'The slab worked better than any temporary support for the diaphragm wall and supports 650kN/m, ' says Ayres. 'This also reduced the maximum level of heave from the stiff clay.' Screw couplers were able to be cast into the wall, enabling a simple connection for these slabs.

The plunge piles are designed to take both tension and compression as they effectively restrain the maximum level of heave down to just 18mm.

Some disruption could not be avoided to Oxford's narrow historic streets in shifting the 36,000m 3of spoil from the 10m deep basement. Although lorry movements were kept to a minimum, there were still 800 a day.

The superstructure is going up at the same time as basement excavation, but far quicker than thought possible. A long lead-in time on design and planning enabled 'all problems to be ironed out' says Ayres. Contracts were then let out on an open book basis.

O'Rourke and Laing were appointed due to their level of understanding and the sheer quality of their proposals, according to Ayres. 'Other contractors offered cost savings on alternatives which were inappropriate. But O'Rourke and Laing really understood where we were coming from.' The proof of the pudding is that the concrete frame is seven weeks ahead of schedule.

A fully insitu frame would have taken too long, and a completely precast frame would generate a loss of continuity and robustness. O'Rourke proposed a partly precast, partly in-situ compromise which allowed moulds to be re-used and yet maintain the rigidity of a fully insitu construction.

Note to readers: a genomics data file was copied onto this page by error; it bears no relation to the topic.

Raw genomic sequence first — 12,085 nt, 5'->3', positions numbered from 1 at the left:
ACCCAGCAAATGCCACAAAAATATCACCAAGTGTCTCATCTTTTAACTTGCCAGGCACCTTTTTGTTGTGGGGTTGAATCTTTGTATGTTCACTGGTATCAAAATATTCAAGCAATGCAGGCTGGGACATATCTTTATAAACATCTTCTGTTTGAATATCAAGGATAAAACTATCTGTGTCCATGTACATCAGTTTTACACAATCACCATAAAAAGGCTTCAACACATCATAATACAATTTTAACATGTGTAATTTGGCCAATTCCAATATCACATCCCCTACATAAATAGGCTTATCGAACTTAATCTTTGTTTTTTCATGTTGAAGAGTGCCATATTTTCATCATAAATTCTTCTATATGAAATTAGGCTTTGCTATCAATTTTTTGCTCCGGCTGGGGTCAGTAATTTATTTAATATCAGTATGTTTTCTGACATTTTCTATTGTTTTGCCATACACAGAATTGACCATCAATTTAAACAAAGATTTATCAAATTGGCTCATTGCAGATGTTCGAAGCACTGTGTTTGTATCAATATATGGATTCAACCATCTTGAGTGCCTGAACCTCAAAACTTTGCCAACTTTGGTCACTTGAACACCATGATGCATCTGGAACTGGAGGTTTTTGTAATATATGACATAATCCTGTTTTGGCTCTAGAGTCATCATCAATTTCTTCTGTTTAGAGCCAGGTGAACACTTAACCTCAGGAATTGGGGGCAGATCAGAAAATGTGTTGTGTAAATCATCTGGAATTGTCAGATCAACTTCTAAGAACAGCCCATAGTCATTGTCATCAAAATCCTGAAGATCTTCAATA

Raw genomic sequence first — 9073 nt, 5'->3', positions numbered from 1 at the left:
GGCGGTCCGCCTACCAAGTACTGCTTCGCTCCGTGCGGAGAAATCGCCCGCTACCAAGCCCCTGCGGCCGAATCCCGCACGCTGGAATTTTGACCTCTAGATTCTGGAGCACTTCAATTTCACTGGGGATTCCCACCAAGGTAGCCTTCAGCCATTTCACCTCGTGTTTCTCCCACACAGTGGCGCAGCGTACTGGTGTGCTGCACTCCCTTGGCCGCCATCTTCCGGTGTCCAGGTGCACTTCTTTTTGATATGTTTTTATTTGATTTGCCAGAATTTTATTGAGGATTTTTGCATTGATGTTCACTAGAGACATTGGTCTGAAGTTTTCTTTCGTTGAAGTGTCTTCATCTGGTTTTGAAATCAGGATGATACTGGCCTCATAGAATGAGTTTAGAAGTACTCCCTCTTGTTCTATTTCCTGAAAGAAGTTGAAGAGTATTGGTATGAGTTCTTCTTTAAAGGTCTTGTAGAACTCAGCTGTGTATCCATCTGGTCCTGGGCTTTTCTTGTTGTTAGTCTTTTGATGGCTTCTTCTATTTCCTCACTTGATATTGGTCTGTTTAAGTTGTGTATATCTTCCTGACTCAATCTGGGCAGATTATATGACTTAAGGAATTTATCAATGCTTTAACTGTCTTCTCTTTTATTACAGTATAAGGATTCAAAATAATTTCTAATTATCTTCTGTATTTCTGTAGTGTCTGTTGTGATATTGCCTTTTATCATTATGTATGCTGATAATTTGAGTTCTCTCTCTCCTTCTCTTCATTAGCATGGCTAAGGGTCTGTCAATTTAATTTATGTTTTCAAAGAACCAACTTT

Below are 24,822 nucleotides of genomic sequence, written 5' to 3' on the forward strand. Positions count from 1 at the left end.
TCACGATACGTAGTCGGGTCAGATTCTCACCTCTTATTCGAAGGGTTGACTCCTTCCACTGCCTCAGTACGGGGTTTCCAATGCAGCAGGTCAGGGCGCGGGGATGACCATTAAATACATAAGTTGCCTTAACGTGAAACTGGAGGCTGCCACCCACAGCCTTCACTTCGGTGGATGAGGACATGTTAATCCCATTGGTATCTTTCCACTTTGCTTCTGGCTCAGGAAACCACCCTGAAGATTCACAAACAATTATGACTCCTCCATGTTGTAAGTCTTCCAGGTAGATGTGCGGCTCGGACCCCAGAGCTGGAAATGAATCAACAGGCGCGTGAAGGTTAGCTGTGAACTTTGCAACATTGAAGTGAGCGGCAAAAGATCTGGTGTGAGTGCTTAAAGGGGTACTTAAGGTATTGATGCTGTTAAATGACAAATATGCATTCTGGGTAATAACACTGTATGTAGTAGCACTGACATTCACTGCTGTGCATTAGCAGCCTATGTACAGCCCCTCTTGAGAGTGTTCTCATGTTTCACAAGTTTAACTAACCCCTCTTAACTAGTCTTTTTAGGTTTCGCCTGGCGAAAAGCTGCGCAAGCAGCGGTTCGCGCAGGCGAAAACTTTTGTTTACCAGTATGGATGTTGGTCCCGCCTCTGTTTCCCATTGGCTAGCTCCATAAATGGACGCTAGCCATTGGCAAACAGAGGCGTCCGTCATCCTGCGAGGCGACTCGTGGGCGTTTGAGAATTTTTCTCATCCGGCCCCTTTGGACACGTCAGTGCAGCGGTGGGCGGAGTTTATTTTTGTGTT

'What set O'Rourke apart, was that they really love to build things, ' enthuses Ayres.

Monitoring model Any ground movement in constructing the diaphragm wall could have been disastrous for surrounding buildings, particularly the grade II listed Mansfield College which lies just 4.5m away.

In analysing potential movement of the very stiff clay which is topped with 3.5m of fill and deposits, a 3D model needed to be produced before a single spade was plunged into the old car park.

Linked to this was a system of sensitive inclinometers and gauges, to ensure constant monitoring.

This indicated the deformation of the wall, the Oxford Clay, the load applied to the supporting slabs and any movement of nearby buildings. 'When the computer detects a reading that oversteps the trigger levels, alarms are sounded and mobile phones ring via a modem link up no matter where you are in the world, ' explains Oscar Faber resident engineer, Keith Woods. One false alarm brought out Laing project engineer Keith Oram at 2am on Christmas Eve.

So precise are the monitors that temperature, humidity and rain effects can all be seen on screen.

Once the building is complete, the team hopes to publish a report into the accuracy of their model.

'Our analysis of the clay assumes much less ground movement as you retreat from the work face than the linear model would. At the moment we appear to be spot on, ' beams Ayres.

There are other benefits. As well as increasing safety, 'it allows the client and our neighbours to see that we are aware of the precise effects of our movements, ' adds Woods.